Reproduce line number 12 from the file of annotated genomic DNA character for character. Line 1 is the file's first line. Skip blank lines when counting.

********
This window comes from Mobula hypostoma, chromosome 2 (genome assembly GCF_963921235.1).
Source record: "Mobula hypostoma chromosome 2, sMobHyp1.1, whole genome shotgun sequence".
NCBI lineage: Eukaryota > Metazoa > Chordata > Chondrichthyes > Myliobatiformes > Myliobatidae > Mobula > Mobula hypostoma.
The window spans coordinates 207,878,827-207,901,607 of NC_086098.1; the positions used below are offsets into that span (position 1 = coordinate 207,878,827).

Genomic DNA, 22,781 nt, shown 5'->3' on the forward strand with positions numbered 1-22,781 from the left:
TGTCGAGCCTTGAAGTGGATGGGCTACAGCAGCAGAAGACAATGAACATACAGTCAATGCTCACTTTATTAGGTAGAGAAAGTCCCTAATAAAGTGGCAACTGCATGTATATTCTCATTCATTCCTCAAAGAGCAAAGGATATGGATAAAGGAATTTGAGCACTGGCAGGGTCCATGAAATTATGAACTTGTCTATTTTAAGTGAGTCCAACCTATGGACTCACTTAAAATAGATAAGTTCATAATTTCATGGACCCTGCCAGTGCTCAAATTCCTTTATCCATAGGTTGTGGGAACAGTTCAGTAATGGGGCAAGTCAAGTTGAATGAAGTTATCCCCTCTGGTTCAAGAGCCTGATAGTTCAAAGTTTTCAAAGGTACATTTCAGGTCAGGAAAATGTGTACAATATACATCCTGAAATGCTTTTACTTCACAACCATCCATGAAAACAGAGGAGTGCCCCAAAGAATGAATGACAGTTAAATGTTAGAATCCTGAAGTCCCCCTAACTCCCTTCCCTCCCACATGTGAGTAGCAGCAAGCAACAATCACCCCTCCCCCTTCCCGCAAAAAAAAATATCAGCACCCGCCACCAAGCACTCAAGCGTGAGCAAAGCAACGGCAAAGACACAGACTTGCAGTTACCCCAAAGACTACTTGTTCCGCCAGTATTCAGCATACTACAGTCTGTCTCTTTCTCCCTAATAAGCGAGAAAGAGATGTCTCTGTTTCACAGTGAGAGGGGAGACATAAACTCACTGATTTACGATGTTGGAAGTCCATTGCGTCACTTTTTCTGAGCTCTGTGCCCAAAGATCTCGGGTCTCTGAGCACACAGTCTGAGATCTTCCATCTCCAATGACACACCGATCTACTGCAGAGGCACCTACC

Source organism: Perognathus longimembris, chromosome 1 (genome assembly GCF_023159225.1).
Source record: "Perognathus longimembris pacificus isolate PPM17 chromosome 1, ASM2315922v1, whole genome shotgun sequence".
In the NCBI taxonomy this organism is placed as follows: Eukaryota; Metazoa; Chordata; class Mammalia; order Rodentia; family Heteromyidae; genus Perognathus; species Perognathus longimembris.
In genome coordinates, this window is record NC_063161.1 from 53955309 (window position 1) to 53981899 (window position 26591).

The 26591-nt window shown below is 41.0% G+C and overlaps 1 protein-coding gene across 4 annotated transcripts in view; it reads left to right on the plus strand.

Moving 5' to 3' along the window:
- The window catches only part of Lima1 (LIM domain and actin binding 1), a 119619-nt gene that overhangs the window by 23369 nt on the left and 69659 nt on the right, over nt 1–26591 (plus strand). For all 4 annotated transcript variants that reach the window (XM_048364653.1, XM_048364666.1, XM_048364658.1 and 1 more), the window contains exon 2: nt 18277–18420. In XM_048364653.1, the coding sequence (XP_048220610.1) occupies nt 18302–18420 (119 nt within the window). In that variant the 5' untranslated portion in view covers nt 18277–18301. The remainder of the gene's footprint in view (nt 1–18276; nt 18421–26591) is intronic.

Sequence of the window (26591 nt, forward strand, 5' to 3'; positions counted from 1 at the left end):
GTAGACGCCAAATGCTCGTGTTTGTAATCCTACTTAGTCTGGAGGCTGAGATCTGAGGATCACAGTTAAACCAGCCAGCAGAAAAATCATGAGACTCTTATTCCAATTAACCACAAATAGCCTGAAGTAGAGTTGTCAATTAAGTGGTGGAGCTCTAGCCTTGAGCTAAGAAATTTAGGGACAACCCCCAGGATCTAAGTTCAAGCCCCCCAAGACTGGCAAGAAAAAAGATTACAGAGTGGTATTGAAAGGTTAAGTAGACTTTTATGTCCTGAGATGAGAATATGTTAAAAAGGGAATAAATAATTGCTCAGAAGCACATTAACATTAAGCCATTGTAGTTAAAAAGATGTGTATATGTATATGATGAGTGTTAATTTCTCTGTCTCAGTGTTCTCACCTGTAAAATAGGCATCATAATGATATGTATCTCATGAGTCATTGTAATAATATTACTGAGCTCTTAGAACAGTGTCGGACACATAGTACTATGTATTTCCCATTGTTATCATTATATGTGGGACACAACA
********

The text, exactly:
Moving 5' to 3' along the window: